America’s most musical president?

Imagine a presidential candidate versed in mathematics, architecture, horticulture, religious studies, linguistics and philosophy. We had one — Thomas Jefferson, who in 1801 became the nation’s third president. A true Renaissance man, Jefferson was also an accomplished musician. MacPhail Center for Music’s fascinating “An American in Paris” program examines the musical experiences Jefferson had during the five years he spent in Paris on government business. Corelli’s violin showpiece “La Follia” is featured — Jefferson himself could play it — as is Haydn’s 85th Symphony, which he heard during his Paris stay. (8 p.m. Sat., MacPhail Center for Music, Mpls.; $15-$25, 612-767-5250,

Rose Ensemble anniversary

On a snowy November evening 20 years ago, Twin Cities vocal group the Rose Ensemble gave its first-ever concert. The work performed that night was “Mass for the Departed” by Tomás Luis de Victoria, the greatest Spanish composer of the 16th century. Hear the piece again, as the ensemble singers dust off copies to raise the curtain on their 21st season together. (8 p.m. Fri., Church of St. Agnes, St. Paul; 8 p.m. Sat., Church of the Holy Cross, Mpls.; $10-$38,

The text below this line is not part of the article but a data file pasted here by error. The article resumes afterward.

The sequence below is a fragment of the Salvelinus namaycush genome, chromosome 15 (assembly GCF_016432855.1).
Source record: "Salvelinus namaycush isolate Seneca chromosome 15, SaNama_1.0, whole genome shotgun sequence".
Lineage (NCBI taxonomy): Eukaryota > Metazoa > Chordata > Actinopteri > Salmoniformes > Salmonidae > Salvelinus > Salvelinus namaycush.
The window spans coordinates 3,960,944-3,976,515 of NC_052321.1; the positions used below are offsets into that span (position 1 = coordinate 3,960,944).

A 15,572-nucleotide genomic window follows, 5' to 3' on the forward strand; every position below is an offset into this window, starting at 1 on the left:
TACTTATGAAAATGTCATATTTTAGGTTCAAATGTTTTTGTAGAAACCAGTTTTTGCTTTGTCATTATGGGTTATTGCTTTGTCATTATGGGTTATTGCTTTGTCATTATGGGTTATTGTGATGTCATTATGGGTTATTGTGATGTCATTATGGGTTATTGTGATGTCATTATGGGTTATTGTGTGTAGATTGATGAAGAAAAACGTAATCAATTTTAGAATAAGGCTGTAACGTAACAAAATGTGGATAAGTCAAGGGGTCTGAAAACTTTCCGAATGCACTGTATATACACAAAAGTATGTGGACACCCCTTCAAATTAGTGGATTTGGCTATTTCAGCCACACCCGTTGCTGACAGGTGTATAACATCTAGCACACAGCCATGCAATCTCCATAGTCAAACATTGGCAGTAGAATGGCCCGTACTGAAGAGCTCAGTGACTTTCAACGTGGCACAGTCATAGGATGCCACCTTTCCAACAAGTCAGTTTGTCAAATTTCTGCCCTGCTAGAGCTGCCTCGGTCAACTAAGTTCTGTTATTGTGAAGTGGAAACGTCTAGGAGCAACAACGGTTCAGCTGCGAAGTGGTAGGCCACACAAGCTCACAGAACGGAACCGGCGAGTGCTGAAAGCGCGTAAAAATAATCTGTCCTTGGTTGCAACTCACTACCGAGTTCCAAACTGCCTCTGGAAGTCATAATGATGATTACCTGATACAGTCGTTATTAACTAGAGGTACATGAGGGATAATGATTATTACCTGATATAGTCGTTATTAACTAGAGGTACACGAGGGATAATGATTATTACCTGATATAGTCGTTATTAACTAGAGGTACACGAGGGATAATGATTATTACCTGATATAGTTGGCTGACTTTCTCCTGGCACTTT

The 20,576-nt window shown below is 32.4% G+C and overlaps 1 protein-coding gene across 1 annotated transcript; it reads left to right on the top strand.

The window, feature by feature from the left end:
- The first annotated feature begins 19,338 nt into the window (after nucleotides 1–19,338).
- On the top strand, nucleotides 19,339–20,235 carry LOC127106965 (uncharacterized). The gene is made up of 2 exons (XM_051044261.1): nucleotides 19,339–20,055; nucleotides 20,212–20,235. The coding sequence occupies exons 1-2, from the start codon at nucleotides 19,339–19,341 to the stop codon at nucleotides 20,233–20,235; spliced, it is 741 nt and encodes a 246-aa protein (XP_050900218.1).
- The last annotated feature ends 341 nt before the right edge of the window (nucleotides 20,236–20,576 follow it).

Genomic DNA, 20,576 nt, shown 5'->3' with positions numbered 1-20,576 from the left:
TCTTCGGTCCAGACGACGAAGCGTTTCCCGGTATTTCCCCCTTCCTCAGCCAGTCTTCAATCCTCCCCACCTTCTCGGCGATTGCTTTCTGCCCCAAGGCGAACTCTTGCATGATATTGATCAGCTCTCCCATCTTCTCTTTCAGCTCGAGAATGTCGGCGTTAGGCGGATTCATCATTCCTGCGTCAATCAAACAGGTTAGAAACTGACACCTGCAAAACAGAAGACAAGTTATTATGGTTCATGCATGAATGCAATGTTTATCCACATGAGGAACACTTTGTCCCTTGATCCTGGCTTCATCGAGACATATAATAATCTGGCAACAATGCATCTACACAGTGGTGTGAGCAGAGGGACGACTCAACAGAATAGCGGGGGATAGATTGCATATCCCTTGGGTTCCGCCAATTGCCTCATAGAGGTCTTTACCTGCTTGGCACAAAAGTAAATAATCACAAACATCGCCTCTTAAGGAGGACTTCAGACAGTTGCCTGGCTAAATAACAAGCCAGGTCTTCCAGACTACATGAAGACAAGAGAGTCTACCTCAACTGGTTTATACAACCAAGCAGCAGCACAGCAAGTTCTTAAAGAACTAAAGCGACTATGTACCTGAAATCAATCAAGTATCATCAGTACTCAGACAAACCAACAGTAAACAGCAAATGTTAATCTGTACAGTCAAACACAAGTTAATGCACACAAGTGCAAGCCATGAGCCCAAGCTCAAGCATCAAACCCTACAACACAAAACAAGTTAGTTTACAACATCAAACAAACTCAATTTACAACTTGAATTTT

Turf Club goes classical

Classical music continues to go boldly where it has never gone before. Members of the St. Paul Chamber Orchestra play Mendelssohn’s masterly Octet for Strings at the Turf Club, normally a rock venue. Tickets include a free drink and the club’s full food menu will be available. (8 p.m. Thu., Turf Club, 1601 W. University Av., St. Paul.; $20, 651-291-1144 or

Happy Election Day

Minnesota Orchestra marks Election Day with a performance of Aaron Copland’s “Lincoln Portrait,” a setting of famous words by the 16th president, including the Gettysburg Address. Retired Minnesota Supreme Court Justice Alan Page narrates. Also featured are Dvorak’s “New World” symphony and Bruch’s Violin Concerto No. 1. (11 a.m. Thu., 8 p.m. Fri. & Sat.; Orchestra Hall, Mpls.; $25-$96, 612-371-5656 or

Schubert masterpiece

Even by Schubert’s own high standards the slow movement of his String Quintet is a sublime creation, often cited by listeners as their favorite piece of chamber music. Hear the whole work played by the outstanding Pacifica Quartet in a concert also including works by Puccini and Julia Wolfe. (4 p.m. Sun., St. Anthony Park United Church of Christ, St. Paul; $21-$31, 651-292-3268 or